The Kenyan government has established a US$39 million venture capital fund to support innovative technology projects under the Ministry of Industrialization.
The government has contributed $25 million, while $14 million is drawn from private investors in Kenya, South Africa, the U.S. and the U.K., said John Lonyangapuo, permanent secretary in the Ministry of Industrialization.
The fund will seek to implement innovative projects that have stagnated due to lack of capital, Lonyangapuo said. The ministry is inviting engineers and computer scientists to forward business plans for projects that can improve various aspects of life, he added.
The ministry will work closely with the National Jua Kali Association, which has a database of all innovative projects in the informal sector.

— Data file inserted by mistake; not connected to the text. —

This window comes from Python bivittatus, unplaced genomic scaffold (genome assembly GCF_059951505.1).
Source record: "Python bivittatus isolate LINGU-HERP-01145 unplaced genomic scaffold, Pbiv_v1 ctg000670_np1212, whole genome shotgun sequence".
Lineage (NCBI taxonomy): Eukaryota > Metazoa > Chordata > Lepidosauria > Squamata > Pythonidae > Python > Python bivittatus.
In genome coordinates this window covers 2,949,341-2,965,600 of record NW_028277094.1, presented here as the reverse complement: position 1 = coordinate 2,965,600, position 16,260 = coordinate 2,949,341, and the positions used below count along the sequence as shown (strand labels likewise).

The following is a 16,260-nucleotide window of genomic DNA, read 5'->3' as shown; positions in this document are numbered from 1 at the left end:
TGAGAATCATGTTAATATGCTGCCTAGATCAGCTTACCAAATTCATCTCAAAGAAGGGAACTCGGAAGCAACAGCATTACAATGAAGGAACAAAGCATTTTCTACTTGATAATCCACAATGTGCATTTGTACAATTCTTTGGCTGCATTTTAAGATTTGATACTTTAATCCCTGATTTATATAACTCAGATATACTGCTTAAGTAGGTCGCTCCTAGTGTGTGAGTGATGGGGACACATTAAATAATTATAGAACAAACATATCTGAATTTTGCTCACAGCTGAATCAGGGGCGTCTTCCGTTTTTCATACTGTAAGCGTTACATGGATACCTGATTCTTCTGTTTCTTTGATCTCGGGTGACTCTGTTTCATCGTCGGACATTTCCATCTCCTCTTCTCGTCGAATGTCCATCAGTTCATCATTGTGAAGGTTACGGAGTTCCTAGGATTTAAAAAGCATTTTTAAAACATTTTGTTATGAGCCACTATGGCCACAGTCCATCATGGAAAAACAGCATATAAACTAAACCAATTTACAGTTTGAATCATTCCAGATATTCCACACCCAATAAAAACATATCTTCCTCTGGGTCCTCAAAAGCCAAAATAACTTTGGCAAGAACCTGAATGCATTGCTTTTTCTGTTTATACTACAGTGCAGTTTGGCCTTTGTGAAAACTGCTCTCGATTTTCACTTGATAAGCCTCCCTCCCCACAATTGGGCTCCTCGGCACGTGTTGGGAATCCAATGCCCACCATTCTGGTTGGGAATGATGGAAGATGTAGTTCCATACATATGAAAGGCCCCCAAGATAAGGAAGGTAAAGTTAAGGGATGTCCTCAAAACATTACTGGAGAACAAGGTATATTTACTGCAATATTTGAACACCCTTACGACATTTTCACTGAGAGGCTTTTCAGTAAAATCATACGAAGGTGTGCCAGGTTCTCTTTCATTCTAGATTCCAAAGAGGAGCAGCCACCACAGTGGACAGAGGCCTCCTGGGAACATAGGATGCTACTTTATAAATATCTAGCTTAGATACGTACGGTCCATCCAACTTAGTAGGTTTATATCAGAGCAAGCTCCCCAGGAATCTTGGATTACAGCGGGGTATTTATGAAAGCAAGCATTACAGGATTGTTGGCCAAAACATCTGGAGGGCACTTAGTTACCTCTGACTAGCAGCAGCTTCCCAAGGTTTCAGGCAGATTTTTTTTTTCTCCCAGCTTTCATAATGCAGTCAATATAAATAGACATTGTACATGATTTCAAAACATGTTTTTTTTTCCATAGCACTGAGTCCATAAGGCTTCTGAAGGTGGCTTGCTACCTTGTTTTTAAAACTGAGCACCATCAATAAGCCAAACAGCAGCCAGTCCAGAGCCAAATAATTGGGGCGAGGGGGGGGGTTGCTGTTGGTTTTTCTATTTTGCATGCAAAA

"Venture capital is the missing link between the economics of innovation and the art of inventing," said Paul Kukubo, Kenya ICT Board CEO. "However, the starting point for innovation is not economics and money, but excitement about creativity."
The venture capital fund will complement efforts by the Innovators Fund, which was established to support projects by engineering students.
"There are so many innovative projects that students develop every year, and they die the same year," said Tony Lukano, an engineering student at the University of Nairobi. "We want to see how students can start running projects while still at the university."
Kevit Desai, a member of the Kenya ICT Board and convener of the annual Engineering Students' Exhibition, noted that government leaders must apply stronger leadership to innovation, as Kenya cannot afford to rely on old production technologies in the global competition race.